What is the typical max voltage rms, peak and peak to peak for a sound card line in?

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    \$\begingroup\$ That depends on your sound-card. \$\endgroup\$ Jul 16, 2013 at 1:50
  • \$\begingroup\$ You don't need all three figures requested. Any one of them will tell you the other two. \$\endgroup\$
    – user207421
    Jun 10, 2017 at 1:10

2 Answers 2


Nominal line level for consumer equipment is -10dBV, which is about

$$10^{-10\:\mathrm V/20} = 316\:\mathrm{mV_{(RMS)}}$$

or (for simple sinusoidal waves):

$$\sqrt{2} \cdot 316\:\mathrm{mV_{(RMS)}} = 447\:\mathrm{mV_{(peak)}}$$


$$2\sqrt{2} \cdot 316\:\mathrm{mV_{(RMS)}} = 894\:\mathrm{mV_\text{(peak-to-peak)}}$$

Equipment will often include as much as 20dB of headroom above this before clipping, so a full scale signal could be 10dBV, or 3.16V(RMS), or 8.9V(peak-to-peak).

Of course, no manufacturer wants to be quieter than everyone else, so devices tend to have hotter outputs than they should, and inputs have less headroom than they should. Bend these rules to the extent that you think your customers care more about volume than fidelity.

  • \$\begingroup\$ thanks loads. I have a measurement mic with 6 mv output at 94 dB SPL and need to know the gain to use for reasonable input to a sound card at line-in. It is problematical cause when I use MLS/FFT the peak can be very high relative to average SPL. Linkwitz uses a gain of 3x but his mics are more sensitive than mine and are capable of handling 140 dB SPL. Mine crap out lower than that. Also I don't know his following equipment for a comparison. Been thinking of switch ed gain amp with 10 and 20 dB settings not suure if I should also go to 30 dB. \$\endgroup\$
    – oneoldude
    Jul 16, 2013 at 4:27
  • \$\begingroup\$ @oneoldude Well, it's going to depend on what you are recording and your equipment, but professional mic preamps usually have adjustable gain up to 60dB, which accommodates sounds quieter than 94 dB SPL and the higher professional nominal level of 4 dBu. I'd say build your preamp on a breadboard and experiment. \$\endgroup\$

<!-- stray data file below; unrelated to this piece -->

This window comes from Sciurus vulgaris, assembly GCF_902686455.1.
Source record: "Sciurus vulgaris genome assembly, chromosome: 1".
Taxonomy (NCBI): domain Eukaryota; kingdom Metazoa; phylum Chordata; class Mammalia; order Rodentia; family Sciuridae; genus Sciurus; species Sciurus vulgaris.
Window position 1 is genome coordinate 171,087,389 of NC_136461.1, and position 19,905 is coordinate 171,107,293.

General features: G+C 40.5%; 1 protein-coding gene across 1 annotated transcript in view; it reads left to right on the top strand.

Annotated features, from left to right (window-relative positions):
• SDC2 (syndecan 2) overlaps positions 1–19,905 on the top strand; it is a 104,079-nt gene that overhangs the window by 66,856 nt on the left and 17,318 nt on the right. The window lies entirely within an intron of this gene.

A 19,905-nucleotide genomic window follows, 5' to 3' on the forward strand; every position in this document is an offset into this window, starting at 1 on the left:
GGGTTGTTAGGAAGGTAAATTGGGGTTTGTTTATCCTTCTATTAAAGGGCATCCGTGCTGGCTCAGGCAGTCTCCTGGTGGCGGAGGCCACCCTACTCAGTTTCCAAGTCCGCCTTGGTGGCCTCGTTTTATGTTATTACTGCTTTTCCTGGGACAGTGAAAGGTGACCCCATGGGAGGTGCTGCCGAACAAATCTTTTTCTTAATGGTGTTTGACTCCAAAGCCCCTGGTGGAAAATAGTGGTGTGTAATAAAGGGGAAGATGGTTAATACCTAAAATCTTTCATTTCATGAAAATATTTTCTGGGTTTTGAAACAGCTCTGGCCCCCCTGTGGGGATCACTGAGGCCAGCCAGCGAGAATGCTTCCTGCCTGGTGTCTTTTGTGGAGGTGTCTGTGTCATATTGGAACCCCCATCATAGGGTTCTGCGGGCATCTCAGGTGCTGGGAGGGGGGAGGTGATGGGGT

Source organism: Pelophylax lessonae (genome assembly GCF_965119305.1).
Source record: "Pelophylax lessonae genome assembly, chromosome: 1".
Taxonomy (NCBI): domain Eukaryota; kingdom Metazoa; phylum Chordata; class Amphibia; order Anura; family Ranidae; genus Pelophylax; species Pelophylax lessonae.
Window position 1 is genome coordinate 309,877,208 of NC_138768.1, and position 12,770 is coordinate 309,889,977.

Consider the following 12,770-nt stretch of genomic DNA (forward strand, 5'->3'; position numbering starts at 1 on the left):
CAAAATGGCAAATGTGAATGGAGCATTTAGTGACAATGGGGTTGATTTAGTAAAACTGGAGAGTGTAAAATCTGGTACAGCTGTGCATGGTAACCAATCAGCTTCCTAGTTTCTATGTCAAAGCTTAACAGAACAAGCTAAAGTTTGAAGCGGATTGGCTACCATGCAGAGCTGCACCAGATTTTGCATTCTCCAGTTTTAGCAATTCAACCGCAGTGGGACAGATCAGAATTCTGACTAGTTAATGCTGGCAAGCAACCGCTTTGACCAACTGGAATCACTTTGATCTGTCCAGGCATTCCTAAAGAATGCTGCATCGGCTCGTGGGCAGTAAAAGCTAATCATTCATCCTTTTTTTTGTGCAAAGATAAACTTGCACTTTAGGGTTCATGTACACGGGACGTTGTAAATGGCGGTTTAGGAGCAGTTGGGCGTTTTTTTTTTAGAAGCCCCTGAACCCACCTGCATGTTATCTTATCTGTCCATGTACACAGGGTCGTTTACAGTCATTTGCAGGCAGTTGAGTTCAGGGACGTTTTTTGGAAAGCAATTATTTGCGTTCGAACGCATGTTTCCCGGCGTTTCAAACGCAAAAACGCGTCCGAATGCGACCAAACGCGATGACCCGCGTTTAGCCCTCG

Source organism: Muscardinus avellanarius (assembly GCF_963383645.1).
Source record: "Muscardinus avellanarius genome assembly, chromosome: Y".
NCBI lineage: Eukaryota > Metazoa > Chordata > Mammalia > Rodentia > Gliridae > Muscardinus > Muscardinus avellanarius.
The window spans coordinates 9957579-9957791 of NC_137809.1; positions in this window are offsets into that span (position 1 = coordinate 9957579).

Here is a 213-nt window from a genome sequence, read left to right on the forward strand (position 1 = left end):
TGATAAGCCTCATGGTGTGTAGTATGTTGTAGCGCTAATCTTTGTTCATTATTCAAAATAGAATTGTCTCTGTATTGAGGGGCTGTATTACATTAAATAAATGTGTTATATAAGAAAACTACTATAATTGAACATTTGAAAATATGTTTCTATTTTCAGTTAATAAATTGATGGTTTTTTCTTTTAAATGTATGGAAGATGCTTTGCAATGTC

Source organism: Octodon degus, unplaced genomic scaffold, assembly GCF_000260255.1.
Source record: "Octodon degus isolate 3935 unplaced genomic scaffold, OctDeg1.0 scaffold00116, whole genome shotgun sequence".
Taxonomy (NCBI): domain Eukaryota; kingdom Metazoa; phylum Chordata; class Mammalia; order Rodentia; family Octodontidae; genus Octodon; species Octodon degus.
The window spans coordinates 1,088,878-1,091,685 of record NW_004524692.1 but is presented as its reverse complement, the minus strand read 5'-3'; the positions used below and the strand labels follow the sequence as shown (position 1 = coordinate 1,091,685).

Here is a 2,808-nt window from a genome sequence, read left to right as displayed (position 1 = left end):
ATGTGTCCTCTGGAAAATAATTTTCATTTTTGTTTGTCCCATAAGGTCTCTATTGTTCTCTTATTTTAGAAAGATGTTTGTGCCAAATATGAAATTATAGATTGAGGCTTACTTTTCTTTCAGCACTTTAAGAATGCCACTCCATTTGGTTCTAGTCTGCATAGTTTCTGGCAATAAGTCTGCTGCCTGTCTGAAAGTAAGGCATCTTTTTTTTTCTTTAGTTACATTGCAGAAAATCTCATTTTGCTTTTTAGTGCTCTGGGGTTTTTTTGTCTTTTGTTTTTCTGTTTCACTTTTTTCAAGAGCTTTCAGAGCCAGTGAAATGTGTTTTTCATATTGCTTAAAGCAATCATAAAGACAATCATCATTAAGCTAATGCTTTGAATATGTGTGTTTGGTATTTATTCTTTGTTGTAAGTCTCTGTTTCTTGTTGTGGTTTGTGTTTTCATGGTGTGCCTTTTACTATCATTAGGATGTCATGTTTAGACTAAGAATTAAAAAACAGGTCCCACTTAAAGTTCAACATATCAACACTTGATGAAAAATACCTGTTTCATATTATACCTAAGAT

– Phil Frost
    Jul 16, 2013 at 12:01
  • \$\begingroup\$ I was just testing mike ins on supposedly identical hardware (same model number) yesterday, and the variation in actual input level was HUGE. I suspect there is not the same kind of variation on line level since there is an actual definition on line-level, but it's telling, nevertheless. \$\endgroup\$ Jul 16, 2013 at 14:51
  • \$\begingroup\$ In my experience, inputs still have plenty of headroom because even though everyone wants to be loud, noone wants their inputs to clip when someone plugs a loud device into it. \$\endgroup\$ Jul 16, 2013 at 14:53

AFAIK, there is no hard standard for that, so it varies by card/chip.

To be on the safe side, I wouldn't go over the 'Consumer audio' level listed on the wikipedia page: http://en.wikipedia.org/wiki/Line_level

Also don't forget that the amplitude of the signal received in the PC depends on the mixer settings. If the relevant mixers are not set to their maximum level, you can still get clipping (or unacceptable distortion) even (far) before the signal received in the PC reaches maximum amplitude, due to limitations in the ADC or its frontend.

If you want accurate signal representation, I would try to locate the datasheet for the chip that your target sound card uses, and stay within the limits listed in there.

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    \$\begingroup\$ I'm not sure the chipset data sheet will help. There may or may not be significant electronics in between. \$\endgroup\$ Jul 16, 2013 at 2:38

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